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What does an Officer of the Deck do?

K.C. Bruning
Updated Mar 03, 2024
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The officer of the deck (OOD) is an officer who reports directly to the commanding officer of a ship. A person in this position typically ensures safe operation and navigation of the ship, submits regular reports to the commanding officer, and trains the junior officer of the deck and conning officer for eventual promotion to the OOD position. An OOD also communicates regularly with the executive officer and navigator in order to confirm the safety of each change in the operation of the ship. The officer of the deck also works closely with a team that typically includes a petty officer of the watch, signalman of the watch, boatswain’s mate of the watch, and quartermaster of the watch.

Safe navigation of a ship depends on close teamwork between several personnel. The officer of the deck ensures regular communication across the crew so that the best decisions are made in regards to the navigation of the vessel. An OOD will make recommendations to, but ultimately also defer to, the commanding officer

With close communication, the officer of the deck keeps apprised of all vital operations of the ship. This includes the status of all mechanical functions, the location of the ship, and the proximity of the vessel to other ships. The OOD must also be aware of all potential personnel issues and ensure the safety of all officers and crew so that the ship can function properly.

An officer of the deck typically must remain in a specific location in the ship unless officially relieved by a replacement, which is usually the junior officer of the deck. While the ship is in port, the OOD tends to remain on the quarterdeck, as it is a sort of center of operations for the ship before it sets sail. The Officer of the Deck will move to the bridge, which is the primary command post for the ship, once the vessel is at sea. An OOD will generally remain on the bridge for most of the journey.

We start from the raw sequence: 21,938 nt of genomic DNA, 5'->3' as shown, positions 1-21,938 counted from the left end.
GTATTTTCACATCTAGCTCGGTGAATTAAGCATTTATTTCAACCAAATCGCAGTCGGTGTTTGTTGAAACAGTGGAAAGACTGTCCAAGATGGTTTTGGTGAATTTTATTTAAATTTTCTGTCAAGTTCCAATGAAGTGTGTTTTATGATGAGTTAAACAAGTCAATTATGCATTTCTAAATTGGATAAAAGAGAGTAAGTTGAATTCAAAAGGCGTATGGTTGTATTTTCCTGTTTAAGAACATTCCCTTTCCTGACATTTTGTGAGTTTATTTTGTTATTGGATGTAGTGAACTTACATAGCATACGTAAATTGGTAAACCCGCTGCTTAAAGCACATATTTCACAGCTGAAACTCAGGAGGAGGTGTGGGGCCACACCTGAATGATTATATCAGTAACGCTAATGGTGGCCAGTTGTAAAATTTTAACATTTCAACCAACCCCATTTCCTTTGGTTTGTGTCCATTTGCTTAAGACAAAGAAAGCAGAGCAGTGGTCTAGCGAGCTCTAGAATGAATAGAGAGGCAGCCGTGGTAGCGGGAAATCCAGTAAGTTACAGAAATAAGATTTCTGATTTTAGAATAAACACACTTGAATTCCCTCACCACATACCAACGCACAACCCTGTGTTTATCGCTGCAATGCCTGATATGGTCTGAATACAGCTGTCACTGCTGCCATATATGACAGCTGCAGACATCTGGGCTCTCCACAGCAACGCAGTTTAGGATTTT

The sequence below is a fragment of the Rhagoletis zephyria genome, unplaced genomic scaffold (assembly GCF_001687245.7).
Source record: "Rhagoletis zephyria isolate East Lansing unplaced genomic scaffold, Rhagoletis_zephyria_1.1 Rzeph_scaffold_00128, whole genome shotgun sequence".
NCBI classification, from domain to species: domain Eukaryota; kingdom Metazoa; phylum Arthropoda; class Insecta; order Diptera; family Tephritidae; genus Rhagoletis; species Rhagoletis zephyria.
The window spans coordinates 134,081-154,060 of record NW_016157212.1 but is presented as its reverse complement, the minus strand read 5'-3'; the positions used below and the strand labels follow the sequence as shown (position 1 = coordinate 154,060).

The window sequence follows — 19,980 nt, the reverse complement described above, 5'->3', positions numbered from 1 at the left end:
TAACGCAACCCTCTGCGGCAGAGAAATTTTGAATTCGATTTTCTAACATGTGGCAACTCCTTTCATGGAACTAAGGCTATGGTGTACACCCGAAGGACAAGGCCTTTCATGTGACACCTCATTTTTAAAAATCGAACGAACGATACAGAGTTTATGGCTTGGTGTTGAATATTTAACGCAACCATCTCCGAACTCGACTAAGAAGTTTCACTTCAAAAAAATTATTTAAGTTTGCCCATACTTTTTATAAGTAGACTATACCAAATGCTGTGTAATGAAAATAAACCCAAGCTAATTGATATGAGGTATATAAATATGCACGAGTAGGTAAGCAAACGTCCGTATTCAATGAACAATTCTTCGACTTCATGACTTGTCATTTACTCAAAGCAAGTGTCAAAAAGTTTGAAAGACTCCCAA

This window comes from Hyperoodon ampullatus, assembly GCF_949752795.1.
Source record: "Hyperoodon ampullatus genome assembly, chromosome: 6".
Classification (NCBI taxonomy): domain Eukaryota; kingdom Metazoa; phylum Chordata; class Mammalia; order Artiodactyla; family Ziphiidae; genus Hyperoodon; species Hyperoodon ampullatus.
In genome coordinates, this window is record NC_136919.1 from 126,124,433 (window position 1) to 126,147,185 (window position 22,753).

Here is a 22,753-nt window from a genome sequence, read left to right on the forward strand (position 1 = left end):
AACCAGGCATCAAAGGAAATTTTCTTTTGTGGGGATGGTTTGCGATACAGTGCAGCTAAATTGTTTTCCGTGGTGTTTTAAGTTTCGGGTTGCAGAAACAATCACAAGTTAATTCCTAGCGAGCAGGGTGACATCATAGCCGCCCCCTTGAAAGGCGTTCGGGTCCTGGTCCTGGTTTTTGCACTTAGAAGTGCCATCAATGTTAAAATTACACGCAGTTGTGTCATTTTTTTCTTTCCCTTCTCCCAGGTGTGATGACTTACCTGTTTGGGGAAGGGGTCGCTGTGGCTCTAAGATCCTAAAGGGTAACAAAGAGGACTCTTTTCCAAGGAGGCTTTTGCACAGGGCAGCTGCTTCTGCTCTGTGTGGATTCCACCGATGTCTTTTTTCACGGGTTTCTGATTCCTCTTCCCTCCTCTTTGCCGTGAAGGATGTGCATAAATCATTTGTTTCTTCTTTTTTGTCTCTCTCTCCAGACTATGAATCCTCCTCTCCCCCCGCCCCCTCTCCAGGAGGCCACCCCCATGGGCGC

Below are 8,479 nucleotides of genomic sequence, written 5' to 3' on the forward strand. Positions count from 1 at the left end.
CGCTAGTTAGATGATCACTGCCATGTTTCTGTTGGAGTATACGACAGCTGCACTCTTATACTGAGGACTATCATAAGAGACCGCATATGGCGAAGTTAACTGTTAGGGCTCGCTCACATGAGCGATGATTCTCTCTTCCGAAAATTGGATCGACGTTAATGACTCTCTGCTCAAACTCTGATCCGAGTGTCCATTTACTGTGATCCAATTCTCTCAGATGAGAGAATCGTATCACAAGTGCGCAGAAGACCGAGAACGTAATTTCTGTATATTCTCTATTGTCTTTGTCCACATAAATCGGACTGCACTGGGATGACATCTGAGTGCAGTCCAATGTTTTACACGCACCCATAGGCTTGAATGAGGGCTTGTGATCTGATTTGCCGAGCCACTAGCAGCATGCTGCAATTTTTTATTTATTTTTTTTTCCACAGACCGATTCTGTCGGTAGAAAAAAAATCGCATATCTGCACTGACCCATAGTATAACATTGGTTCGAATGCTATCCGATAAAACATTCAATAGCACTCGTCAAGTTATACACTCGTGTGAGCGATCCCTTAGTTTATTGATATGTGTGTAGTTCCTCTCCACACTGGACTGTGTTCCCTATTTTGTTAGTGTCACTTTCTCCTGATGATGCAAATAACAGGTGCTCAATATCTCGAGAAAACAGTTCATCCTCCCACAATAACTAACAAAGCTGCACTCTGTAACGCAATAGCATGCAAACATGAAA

In order to ensure safe and consistent operation of the ship, the OOD must follow specific regulations when leaving an official post, such as the quarterdeck or bridge. Before an OOD can leave his or her posit, the replacement must be informed of all current operations of the ship. Then there must be a verbal exchange between the two officers in which the position is explicitly stated to have been relinquished by the OOD and accepted by the replacement until the officer returns.

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K.C. Bruning
By K.C. Bruning , Former Writer
Kendahl Cruver Bruning, a versatile writer and editor, creates engaging content for a wide range of publications and platforms, including Practical Adult Insights. With a degree in English, she crafts compelling blog posts, web copy, resumes, and articles that resonate with readers. Bruning also showcases her passion for writing and learning through her own review site and podcast, offering unique perspectives on various topics.

Discussion Comments

By cyber — On Oct 17, 2013

I read in this article " a petty officer of the watch". I deduct that an OOW is a non-commissioned officer. Could someone please confirm.

K.C. Bruning

K.C. Bruning

Former Writer

Kendahl Cruver Bruning, a versatile writer and editor, creates engaging content for a wide range of publications and...
Learn more
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